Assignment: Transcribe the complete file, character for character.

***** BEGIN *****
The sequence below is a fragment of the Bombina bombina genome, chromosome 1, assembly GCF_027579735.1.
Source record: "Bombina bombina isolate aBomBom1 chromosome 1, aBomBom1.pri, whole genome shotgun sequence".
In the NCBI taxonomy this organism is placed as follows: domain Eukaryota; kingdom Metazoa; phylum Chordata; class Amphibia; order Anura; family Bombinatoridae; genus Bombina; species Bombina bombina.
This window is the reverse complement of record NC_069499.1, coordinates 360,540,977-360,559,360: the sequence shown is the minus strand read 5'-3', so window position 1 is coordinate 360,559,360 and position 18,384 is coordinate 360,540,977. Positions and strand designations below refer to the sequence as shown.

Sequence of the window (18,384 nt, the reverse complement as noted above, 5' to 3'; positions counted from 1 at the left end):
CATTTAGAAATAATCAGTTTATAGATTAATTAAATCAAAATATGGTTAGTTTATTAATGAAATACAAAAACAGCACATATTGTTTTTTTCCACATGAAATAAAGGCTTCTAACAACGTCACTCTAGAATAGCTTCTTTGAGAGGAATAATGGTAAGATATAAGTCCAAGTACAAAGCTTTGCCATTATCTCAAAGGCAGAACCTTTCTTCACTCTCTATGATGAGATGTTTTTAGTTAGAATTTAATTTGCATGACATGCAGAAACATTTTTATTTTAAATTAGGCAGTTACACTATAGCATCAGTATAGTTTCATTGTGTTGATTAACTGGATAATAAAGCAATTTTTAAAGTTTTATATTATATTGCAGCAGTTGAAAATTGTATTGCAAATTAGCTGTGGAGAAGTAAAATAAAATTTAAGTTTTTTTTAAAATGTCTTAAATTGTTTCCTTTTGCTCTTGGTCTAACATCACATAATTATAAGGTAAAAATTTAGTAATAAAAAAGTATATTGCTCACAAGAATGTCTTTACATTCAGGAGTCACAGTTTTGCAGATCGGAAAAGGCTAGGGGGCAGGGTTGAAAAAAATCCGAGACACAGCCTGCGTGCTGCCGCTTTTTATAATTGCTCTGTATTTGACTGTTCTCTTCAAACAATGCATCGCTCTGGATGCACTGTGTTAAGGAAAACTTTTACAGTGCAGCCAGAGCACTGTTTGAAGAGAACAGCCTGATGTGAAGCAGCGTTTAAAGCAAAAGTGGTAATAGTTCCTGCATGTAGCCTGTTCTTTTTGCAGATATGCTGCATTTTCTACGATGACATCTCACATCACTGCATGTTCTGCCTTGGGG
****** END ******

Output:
The sequence below is a fragment of the Bombina bombina genome, chromosome 1, assembly GCF_027579735.1.
Source record: "Bombina bombina isolate aBomBom1 chromosome 1, aBomBom1.pri, whole genome shotgun sequence".
In the NCBI taxonomy this organism is placed as follows: domain Eukaryota; kingdom Metazoa; phylum Chordata; class Amphibia; order Anura; family Bombinatoridae; genus Bombina; species Bombina bombina.
This window is the reverse complement of record NC_069499.1, coordinates 360,540,977-360,559,360: the sequence shown is the minus strand read 5'-3', so window position 1 is coordinate 360,559,360 and position 18,384 is coordinate 360,540,977. Positions and strand designations below refer to the sequence as shown.

Sequence of the window (18,384 nt, the reverse complement as noted above, 5' to 3'; positions counted from 1 at the left end):
CATTTAGAAATAATCAGTTTATAGATTAATTAAATCAAAATATGGTTAGTTTATTAATGAAATACAAAAACAGCACATATTGTTTTTTTCCACATGAAATAAAGGCTTCTAACAACGTCACTCTAGAATAGCTTCTTTGAGAGGAATAATGGTAAGATATAAGTCCAAGTACAAAGCTTTGCCATTATCTCAAAGGCAGAACCTTTCTTCACTCTCTATGATGAGATGTTTTTAGTTAGAATTTAATTTGCATGACATGCAGAAACATTTTTATTTTAAATTAGGCAGTTACACTATAGCATCAGTATAGTTTCATTGTGTTGATTAACTGGATAATAAAGCAATTTTTAAAGTTTTATATTATATTGCAGCAGTTGAAAATTGTATTGCAAATTAGCTGTGGAGAAGTAAAATAAAATTTAAGTTTTTTTTAAAATGTCTTAAATTGTTTCCTTTTGCTCTTGGTCTAACATCACATAATTATAAGGTAAAAATTTAGTAATAAAAAAGTATATTGCTCACAAGAATGTCTTTACATTCAGGAGTCACAGTTTTGCAGATCGGAAAAGGCTAGGGGGCAGGGTTGAAAAAAATCCGAGACACAGCCTGCGTGCTGCCGCTTTTTATAATTGCTCTGTATTTGACTGTTCTCTTCAAACAATGCATCGCTCTGGATGCACTGTGTTAAGGAAAACTTTTACAGTGCAGCCAGAGCACTGTTTGAAGAGAACAGCCTGATGTGAAGCAGCGTTTAAAGCAAAAGTGGTAATAGTTCCTGCATGTAGCCTGTTCTTTTTGCAGATATGCTGCATTTTCTACGATGACATCTCACATCACTGCATGTTCTGCCTTGGGG